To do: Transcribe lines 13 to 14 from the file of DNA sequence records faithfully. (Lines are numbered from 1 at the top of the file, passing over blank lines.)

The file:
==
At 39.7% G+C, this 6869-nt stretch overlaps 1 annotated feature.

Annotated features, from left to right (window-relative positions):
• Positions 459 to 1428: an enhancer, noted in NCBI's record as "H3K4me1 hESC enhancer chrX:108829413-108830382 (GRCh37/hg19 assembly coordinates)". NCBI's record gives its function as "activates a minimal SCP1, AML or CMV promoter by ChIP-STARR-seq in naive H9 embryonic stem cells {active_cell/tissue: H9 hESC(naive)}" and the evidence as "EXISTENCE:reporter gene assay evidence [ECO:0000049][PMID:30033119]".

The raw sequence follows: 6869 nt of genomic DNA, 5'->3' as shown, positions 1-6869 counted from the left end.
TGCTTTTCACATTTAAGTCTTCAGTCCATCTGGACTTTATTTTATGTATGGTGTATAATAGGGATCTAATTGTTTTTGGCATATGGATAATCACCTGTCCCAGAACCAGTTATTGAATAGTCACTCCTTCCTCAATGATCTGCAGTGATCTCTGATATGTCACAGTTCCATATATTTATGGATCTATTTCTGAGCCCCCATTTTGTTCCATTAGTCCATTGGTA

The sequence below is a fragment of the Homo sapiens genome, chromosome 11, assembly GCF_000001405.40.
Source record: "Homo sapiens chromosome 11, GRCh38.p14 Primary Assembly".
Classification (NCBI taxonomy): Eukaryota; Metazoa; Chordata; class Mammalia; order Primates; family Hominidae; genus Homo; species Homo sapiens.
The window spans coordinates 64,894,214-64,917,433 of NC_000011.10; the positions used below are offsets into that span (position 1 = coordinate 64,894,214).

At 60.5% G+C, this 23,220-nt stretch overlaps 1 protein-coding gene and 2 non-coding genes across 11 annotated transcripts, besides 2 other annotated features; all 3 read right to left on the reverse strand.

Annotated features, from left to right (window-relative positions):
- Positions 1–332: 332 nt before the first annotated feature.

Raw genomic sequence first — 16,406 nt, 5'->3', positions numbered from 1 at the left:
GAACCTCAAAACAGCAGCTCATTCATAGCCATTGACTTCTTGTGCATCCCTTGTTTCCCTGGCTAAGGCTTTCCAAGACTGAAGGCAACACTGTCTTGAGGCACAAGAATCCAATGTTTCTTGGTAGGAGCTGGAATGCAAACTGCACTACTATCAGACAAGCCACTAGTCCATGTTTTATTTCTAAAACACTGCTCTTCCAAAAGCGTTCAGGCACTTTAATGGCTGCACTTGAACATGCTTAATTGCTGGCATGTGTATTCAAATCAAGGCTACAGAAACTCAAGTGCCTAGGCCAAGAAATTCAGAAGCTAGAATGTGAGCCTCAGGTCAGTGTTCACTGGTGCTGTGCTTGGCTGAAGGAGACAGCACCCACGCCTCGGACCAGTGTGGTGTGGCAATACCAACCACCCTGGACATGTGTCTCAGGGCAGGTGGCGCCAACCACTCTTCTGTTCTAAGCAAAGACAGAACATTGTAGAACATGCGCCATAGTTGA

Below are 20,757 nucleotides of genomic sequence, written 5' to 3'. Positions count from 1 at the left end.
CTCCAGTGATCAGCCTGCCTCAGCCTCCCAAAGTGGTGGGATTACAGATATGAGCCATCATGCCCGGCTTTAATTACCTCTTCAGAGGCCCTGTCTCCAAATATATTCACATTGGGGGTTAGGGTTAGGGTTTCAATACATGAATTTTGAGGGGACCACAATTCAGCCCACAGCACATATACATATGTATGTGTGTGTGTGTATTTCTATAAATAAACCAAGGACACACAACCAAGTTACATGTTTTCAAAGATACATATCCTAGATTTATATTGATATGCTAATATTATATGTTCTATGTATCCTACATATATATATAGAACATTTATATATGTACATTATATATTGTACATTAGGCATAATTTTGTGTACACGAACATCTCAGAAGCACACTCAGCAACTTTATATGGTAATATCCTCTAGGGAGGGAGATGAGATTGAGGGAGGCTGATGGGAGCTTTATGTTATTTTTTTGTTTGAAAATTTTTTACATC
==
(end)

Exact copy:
Raw genomic sequence first — 16,406 nt, 5'->3', positions numbered from 1 at the left:
GAACCTCAAAACAGCAGCTCATTCATAGCCATTGACTTCTTGTGCATCCCTTGTTTCCCTGGCTAAGGCTTTCCAAGACTGAAGGCAACACTGTCTTGAGGCACAAGAATCCAATGTTTCTTGGTAGGAGCTGGAATGCAAACTGCACTACTATCAGACAAGCCACTAGTCCATGTTTTATTTCTAAAACACTGCTCTTCCAAAAGCGTTCAGGCACTTTAATGGCTGCACTTGAACATGCTTAATTGCTGGCATGTGTATTCAAATCAAGGCTACAGAAACTCAAGTGCCTAGGCCAAGAAATTCAGAAGCTAGAATGTGAGCCTCAGGTCAGTGTTCACTGGTGCTGTGCTTGGCTGAAGGAGACAGCACCCACGCCTCGGACCAGTGTGGTGTGGCAATACCAACCACCCTGGACATGTGTCTCAGGGCAGGTGGCGCCAACCACTCTTCTGTTCTAAGCAAAGACAGAACATTGTAGAACATGCGCCATAGTTGA